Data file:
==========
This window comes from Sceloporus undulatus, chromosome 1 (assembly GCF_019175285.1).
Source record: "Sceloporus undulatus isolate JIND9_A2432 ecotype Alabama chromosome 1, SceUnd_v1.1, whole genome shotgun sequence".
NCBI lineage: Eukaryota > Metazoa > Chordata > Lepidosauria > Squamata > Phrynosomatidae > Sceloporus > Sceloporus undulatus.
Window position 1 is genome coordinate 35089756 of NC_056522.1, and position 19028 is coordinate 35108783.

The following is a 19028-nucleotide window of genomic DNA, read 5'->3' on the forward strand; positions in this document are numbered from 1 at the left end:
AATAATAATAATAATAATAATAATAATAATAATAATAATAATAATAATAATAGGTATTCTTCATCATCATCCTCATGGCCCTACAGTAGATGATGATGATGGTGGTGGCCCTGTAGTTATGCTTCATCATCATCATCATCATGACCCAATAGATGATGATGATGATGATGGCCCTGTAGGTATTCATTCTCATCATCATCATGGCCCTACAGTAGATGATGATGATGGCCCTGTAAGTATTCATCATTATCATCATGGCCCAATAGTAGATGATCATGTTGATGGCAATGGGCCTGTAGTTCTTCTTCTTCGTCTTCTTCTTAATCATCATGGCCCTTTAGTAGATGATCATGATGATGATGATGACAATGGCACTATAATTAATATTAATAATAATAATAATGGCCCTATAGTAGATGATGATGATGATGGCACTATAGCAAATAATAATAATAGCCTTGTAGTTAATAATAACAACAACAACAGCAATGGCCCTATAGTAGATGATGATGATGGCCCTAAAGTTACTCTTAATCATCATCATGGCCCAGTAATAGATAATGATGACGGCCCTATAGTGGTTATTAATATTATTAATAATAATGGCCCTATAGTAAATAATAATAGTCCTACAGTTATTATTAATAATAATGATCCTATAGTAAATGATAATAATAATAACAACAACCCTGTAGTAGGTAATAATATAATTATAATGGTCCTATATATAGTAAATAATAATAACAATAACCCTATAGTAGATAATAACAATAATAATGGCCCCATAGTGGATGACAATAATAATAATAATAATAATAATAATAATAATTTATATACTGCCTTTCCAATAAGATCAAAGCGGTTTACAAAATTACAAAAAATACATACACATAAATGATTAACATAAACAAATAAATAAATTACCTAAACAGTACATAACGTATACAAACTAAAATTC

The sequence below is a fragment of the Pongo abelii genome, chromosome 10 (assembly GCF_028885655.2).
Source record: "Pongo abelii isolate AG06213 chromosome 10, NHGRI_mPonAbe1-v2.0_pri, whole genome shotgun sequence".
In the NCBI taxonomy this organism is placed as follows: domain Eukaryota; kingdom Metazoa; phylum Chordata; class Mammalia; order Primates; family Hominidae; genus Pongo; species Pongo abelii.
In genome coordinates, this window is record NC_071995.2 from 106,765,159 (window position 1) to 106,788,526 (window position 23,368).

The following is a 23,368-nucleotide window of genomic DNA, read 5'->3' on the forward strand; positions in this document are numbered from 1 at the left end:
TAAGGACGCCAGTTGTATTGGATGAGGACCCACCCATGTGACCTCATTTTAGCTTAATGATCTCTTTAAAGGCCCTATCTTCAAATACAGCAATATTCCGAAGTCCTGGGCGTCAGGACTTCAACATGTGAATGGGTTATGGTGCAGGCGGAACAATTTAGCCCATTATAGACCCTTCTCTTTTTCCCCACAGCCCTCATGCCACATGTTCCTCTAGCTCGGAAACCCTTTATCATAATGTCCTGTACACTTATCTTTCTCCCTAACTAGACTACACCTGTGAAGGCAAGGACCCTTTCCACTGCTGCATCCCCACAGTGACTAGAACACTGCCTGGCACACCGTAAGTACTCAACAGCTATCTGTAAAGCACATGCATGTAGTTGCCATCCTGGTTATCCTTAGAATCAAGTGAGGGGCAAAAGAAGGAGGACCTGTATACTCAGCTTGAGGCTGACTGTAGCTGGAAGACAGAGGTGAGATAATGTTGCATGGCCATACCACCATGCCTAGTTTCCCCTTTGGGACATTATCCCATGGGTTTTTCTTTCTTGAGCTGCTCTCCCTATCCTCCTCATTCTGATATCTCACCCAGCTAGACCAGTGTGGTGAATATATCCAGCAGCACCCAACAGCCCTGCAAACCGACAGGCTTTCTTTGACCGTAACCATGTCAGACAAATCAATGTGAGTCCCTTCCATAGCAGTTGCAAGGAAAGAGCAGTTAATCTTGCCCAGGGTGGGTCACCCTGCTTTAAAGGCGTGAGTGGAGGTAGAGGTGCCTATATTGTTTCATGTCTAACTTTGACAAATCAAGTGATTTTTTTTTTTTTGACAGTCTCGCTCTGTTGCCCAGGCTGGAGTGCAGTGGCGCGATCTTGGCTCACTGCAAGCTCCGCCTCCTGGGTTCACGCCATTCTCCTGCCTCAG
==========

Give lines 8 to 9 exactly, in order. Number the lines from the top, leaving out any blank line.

Source record: "Pongo abelii isolate AG06213 chromosome 10, NHGRI_mPonAbe1-v2.0_pri, whole genome shotgun sequence".
In the NCBI taxonomy this organism is placed as follows: domain Eukaryota; kingdom Metazoa; phylum Chordata; class Mammalia; order Primates; family Hominidae; genus Pongo; species Pongo abelii.